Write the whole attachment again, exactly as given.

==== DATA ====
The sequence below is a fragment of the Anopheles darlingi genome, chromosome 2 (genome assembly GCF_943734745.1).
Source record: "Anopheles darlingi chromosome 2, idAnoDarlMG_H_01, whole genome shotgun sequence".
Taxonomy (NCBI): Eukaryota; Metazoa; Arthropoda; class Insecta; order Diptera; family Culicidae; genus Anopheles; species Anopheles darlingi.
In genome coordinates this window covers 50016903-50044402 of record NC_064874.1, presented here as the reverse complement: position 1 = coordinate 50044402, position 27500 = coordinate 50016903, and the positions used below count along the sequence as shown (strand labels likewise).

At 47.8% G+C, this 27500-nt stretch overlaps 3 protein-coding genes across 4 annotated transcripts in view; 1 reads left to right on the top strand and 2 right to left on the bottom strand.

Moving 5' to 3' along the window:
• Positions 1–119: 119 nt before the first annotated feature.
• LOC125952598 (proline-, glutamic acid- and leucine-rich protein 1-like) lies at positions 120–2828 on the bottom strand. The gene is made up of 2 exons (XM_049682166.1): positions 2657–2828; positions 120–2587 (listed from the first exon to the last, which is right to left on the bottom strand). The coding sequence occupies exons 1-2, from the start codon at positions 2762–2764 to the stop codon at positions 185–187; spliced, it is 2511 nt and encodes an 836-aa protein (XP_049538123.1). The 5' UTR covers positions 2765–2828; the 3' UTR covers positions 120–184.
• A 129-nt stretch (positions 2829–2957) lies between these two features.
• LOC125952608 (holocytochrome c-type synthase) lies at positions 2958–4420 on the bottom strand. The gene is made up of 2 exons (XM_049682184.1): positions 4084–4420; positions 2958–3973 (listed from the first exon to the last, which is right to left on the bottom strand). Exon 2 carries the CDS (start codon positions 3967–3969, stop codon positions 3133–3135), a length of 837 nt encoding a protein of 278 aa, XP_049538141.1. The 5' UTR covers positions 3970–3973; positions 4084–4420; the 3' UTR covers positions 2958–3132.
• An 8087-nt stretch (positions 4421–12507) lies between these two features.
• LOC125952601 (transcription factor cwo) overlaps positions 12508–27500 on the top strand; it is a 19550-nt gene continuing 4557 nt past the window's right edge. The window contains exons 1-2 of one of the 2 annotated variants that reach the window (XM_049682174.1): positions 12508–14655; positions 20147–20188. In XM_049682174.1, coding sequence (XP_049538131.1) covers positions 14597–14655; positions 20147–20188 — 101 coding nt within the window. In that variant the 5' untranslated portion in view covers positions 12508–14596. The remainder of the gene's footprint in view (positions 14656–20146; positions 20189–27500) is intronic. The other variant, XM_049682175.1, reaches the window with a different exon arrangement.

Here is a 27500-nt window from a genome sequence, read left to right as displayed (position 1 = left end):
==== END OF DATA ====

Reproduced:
The sequence below is a fragment of the Anopheles darlingi genome, chromosome 2 (genome assembly GCF_943734745.1).
Source record: "Anopheles darlingi chromosome 2, idAnoDarlMG_H_01, whole genome shotgun sequence".
Taxonomy (NCBI): Eukaryota; Metazoa; Arthropoda; class Insecta; order Diptera; family Culicidae; genus Anopheles; species Anopheles darlingi.
In genome coordinates this window covers 50016903-50044402 of record NC_064874.1, presented here as the reverse complement: position 1 = coordinate 50044402, position 27500 = coordinate 50016903, and the positions used below count along the sequence as shown (strand labels likewise).

At 47.8% G+C, this 27500-nt stretch overlaps 3 protein-coding genes across 4 annotated transcripts in view; 1 reads left to right on the top strand and 2 right to left on the bottom strand.

Moving 5' to 3' along the window:
• Positions 1–119: 119 nt before the first annotated feature.
• LOC125952598 (proline-, glutamic acid- and leucine-rich protein 1-like) lies at positions 120–2828 on the bottom strand. The gene is made up of 2 exons (XM_049682166.1): positions 2657–2828; positions 120–2587 (listed from the first exon to the last, which is right to left on the bottom strand). The coding sequence occupies exons 1-2, from the start codon at positions 2762–2764 to the stop codon at positions 185–187; spliced, it is 2511 nt and encodes an 836-aa protein (XP_049538123.1). The 5' UTR covers positions 2765–2828; the 3' UTR covers positions 120–184.
• A 129-nt stretch (positions 2829–2957) lies between these two features.
• LOC125952608 (holocytochrome c-type synthase) lies at positions 2958–4420 on the bottom strand. The gene is made up of 2 exons (XM_049682184.1): positions 4084–4420; positions 2958–3973 (listed from the first exon to the last, which is right to left on the bottom strand). Exon 2 carries the CDS (start codon positions 3967–3969, stop codon positions 3133–3135), a length of 837 nt encoding a protein of 278 aa, XP_049538141.1. The 5' UTR covers positions 3970–3973; positions 4084–4420; the 3' UTR covers positions 2958–3132.
• An 8087-nt stretch (positions 4421–12507) lies between these two features.
• LOC125952601 (transcription factor cwo) overlaps positions 12508–27500 on the top strand; it is a 19550-nt gene continuing 4557 nt past the window's right edge. The window contains exons 1-2 of one of the 2 annotated variants that reach the window (XM_049682174.1): positions 12508–14655; positions 20147–20188. In XM_049682174.1, coding sequence (XP_049538131.1) covers positions 14597–14655; positions 20147–20188 — 101 coding nt within the window. In that variant the 5' untranslated portion in view covers positions 12508–14596. The remainder of the gene's footprint in view (positions 14656–20146; positions 20189–27500) is intronic. The other variant, XM_049682175.1, reaches the window with a different exon arrangement.

Here is a 27500-nt window from a genome sequence, read left to right as displayed (position 1 = left end):